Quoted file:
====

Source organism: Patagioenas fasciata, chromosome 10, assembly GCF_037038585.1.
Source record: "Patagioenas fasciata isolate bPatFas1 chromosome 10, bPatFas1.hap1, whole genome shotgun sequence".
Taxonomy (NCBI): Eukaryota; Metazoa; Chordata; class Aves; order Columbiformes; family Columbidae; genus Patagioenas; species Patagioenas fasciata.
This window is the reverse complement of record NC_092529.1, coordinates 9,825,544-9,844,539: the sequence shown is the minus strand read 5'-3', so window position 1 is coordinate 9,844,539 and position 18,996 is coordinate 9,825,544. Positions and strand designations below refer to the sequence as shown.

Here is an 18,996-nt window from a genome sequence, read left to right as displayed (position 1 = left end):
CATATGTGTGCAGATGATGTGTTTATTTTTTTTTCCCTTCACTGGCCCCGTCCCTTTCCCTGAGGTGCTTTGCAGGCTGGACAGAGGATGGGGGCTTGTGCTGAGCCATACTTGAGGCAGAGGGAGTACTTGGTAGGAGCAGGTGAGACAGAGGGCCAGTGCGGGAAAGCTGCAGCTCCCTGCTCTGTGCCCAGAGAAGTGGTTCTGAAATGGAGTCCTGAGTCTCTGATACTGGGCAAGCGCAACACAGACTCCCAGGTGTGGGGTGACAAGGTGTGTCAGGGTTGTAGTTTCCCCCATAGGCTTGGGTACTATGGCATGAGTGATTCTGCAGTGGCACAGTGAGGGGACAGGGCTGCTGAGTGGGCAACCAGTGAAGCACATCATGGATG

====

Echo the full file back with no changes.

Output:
Source organism: Patagioenas fasciata, chromosome 10, assembly GCF_037038585.1.
Source record: "Patagioenas fasciata isolate bPatFas1 chromosome 10, bPatFas1.hap1, whole genome shotgun sequence".
Taxonomy (NCBI): Eukaryota; Metazoa; Chordata; class Aves; order Columbiformes; family Columbidae; genus Patagioenas; species Patagioenas fasciata.
This window is the reverse complement of record NC_092529.1, coordinates 9,825,544-9,844,539: the sequence shown is the minus strand read 5'-3', so window position 1 is coordinate 9,844,539 and position 18,996 is coordinate 9,825,544. Positions and strand designations below refer to the sequence as shown.

Here is an 18,996-nt window from a genome sequence, read left to right as displayed (position 1 = left end):
CATATGTGTGCAGATGATGTGTTTATTTTTTTTTCCCTTCACTGGCCCCGTCCCTTTCCCTGAGGTGCTTTGCAGGCTGGACAGAGGATGGGGGCTTGTGCTGAGCCATACTTGAGGCAGAGGGAGTACTTGGTAGGAGCAGGTGAGACAGAGGGCCAGTGCGGGAAAGCTGCAGCTCCCTGCTCTGTGCCCAGAGAAGTGGTTCTGAAATGGAGTCCTGAGTCTCTGATACTGGGCAAGCGCAACACAGACTCCCAGGTGTGGGGTGACAAGGTGTGTCAGGGTTGTAGTTTCCCCCATAGGCTTGGGTACTATGGCATGAGTGATTCTGCAGTGGCACAGTGAGGGGACAGGGCTGCTGAGTGGGCAACCAGTGAAGCACATCATGGATG